While loggers typically begin harvesting wood in November, this year's winter, which has been unseasonably warm and snowless, hasn't allowed loggers to begin work at all yet. The State Forest Management Centre (RMK) nonetheless hopes to still fulfill all of its contractual obligations, although the shortage of wood may lead to an increase in firewood prices.
"If there was any hope and the weather forecast indicated that it will get cold even just at the end of January, then perhaps we could get something done in a few months, but this is a hopeless sort of feeling that nobody is promising this," said Taavi Ehrpais, a forester in Rapla County and Vardi forest association board chairman. "The worst scenario would be if there were no below-freezing temperatures in February either."
Ehrpais is a logger who has not been able to start harvesting timber yet this winter. He added that as current purchase prices for wood don't support logging this year, he reduced planned logging capacities, but in current mild weather conditions, even the hoped for logging of 30,000 cubic meters is too much of a challenge.
"What's concerning is the fact that if things start going very badly for the logging industry, then things can't go well for forest owners either," he said. "The worst-case scenario would be if a number of sawmills closed their doors; then there's no hope that prices will be better and the situation improved on the timber market. It's not good for anyone; the sector will certainly have a very difficult year ahead."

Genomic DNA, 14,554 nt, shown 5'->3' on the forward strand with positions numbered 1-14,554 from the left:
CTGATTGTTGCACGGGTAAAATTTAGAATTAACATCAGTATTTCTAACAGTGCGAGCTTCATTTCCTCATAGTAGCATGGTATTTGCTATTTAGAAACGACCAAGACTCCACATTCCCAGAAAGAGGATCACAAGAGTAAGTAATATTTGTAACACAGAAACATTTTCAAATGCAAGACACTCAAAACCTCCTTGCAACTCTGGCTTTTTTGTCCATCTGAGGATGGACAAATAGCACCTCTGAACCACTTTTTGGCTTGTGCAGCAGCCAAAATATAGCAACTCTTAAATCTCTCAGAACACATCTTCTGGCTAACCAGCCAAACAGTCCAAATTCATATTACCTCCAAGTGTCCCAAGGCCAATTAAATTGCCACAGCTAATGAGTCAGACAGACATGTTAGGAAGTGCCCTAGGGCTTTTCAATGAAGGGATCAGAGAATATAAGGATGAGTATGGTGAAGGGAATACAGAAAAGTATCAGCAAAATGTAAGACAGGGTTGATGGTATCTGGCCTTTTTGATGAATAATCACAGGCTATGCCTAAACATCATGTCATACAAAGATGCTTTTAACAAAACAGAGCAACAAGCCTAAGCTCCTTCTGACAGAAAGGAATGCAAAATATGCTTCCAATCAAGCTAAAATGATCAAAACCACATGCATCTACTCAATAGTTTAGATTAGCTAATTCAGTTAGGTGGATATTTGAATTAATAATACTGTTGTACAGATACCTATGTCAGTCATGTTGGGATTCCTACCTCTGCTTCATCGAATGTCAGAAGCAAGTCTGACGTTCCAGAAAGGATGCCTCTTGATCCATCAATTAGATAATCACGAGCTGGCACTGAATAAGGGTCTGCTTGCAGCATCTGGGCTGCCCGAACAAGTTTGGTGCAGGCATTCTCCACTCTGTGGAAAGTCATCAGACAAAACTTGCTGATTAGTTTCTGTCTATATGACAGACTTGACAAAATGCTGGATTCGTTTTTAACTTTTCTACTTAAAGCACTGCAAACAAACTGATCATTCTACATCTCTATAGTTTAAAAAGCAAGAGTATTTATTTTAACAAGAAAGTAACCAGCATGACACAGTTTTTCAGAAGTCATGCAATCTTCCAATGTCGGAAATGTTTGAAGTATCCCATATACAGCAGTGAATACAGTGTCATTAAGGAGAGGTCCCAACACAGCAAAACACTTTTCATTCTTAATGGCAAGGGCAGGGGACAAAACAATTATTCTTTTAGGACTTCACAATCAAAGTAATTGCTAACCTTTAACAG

Ehrpais said that while he is typically able to harvest half of the year's total in the first quarter, as he can no longer hope for a cold winter, more and more work will be left for summer instead.
The RMK plans to harvest up to 3.9 million cubic meters of timber, and as confirmed by RMK Forest Management Department director Olavi Andres, the state-owned company will fulfill all of its contractual obligations.
"Over the years, we have invested a great deal in our forest roads, thanks to which we have a clear advantage over other loggers," Andres said. "But this winter will certainly leave some sort of mark. Just a few years ago it was entirely typical for it to get cold in November already, and then you could easily begin logging without worrying whether you could log a forest or not based on the ground there."
"We are still relatively early into the year, and logging work is underway," the RMK official said. "We have taken these unexpected factors into account, and changed our logging plans somewhat. What is certain is that we will definitely fulfill our obligations to our clients. Our prices will be influenced first and foremost by what is going on on the global market. Regarding firewood, these warm winters, during which logging is more difficult, may increase firewood prices somewhat."
Editor: Aili Vahtla